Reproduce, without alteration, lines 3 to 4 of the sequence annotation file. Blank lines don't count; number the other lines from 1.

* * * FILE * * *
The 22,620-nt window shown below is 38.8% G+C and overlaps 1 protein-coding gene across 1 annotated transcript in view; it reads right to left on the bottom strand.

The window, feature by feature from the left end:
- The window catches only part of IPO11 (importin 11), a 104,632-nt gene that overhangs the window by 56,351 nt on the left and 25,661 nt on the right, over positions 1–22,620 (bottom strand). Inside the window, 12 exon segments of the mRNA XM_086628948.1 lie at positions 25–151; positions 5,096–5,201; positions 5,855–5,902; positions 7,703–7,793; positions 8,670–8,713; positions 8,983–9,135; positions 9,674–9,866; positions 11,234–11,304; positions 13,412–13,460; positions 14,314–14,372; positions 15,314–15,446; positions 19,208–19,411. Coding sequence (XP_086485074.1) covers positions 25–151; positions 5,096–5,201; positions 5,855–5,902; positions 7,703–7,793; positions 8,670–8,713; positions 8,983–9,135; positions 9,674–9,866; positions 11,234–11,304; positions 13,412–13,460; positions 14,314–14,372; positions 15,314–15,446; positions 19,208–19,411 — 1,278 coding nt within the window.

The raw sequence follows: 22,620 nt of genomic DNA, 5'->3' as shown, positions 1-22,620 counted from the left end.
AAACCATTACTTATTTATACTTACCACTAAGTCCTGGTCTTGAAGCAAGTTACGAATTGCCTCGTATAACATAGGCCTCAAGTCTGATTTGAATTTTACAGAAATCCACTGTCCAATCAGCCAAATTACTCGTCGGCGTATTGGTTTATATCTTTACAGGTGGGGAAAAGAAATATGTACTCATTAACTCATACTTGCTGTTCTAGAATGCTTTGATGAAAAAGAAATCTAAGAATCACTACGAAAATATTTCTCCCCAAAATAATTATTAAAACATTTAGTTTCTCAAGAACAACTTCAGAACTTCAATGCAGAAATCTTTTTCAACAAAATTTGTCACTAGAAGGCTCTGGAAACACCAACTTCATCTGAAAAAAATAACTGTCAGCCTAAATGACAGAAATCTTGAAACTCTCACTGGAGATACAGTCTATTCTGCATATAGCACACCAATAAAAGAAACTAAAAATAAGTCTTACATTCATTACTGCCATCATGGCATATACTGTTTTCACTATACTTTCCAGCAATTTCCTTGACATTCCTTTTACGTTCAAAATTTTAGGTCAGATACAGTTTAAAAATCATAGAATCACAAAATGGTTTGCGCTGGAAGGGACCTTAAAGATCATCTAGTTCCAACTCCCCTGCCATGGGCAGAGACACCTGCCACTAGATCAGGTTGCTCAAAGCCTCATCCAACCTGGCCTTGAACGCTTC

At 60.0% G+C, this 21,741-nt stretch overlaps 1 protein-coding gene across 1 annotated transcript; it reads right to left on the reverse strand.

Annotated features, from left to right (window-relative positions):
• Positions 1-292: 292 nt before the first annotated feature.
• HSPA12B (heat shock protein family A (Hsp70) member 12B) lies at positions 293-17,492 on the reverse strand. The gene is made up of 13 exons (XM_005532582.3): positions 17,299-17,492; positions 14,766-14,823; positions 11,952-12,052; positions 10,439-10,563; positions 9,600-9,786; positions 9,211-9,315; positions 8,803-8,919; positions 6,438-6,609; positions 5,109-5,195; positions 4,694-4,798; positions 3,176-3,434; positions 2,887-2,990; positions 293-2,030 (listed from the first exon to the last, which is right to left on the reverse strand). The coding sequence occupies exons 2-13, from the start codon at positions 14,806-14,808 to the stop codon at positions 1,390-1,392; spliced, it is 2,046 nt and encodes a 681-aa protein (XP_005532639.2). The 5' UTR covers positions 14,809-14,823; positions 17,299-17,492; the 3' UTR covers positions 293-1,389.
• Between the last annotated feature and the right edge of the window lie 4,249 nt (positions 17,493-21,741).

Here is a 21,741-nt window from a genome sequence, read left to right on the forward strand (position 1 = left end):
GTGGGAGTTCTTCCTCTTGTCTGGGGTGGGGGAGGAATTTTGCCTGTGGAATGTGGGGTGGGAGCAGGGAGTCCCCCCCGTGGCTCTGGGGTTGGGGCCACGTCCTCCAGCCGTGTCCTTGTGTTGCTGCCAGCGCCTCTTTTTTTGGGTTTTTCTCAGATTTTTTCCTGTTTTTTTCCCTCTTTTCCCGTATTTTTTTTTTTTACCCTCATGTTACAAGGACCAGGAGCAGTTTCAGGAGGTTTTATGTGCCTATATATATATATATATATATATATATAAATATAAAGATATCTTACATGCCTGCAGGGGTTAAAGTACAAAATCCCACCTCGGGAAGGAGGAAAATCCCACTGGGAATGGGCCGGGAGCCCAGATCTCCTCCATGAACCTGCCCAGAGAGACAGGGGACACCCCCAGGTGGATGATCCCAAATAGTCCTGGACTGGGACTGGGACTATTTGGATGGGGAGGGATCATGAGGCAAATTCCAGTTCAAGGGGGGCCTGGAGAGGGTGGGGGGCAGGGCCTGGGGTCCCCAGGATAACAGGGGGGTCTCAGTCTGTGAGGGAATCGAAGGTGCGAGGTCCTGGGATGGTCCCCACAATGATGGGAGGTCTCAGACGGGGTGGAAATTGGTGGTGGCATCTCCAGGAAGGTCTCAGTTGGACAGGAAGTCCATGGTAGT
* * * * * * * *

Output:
- The window catches only part of IPO11 (importin 11), a 104,632-nt gene that overhangs the window by 56,351 nt on the left and 25,661 nt on the right, over positions 1–22,620 (bottom strand). Inside the window, 12 exon segments of the mRNA XM_086628948.1 lie at positions 25–151; positions 5,096–5,201; positions 5,855–5,902; positions 7,703–7,793; positions 8,670–8,713; positions 8,983–9,135; positions 9,674–9,866; positions 11,234–11,304; positions 13,412–13,460; positions 14,314–14,372; positions 15,314–15,446; positions 19,208–19,411. Coding sequence (XP_086485074.1) covers positions 25–151; positions 5,096–5,201; positions 5,855–5,902; positions 7,703–7,793; positions 8,670–8,713; positions 8,983–9,135; positions 9,674–9,866; positions 11,234–11,304; positions 13,412–13,460; positions 14,314–14,372; positions 15,314–15,446; positions 19,208–19,411 — 1,278 coding nt within the window.

The raw sequence follows: 22,620 nt of genomic DNA, 5'->3' as shown, positions 1-22,620 counted from the left end.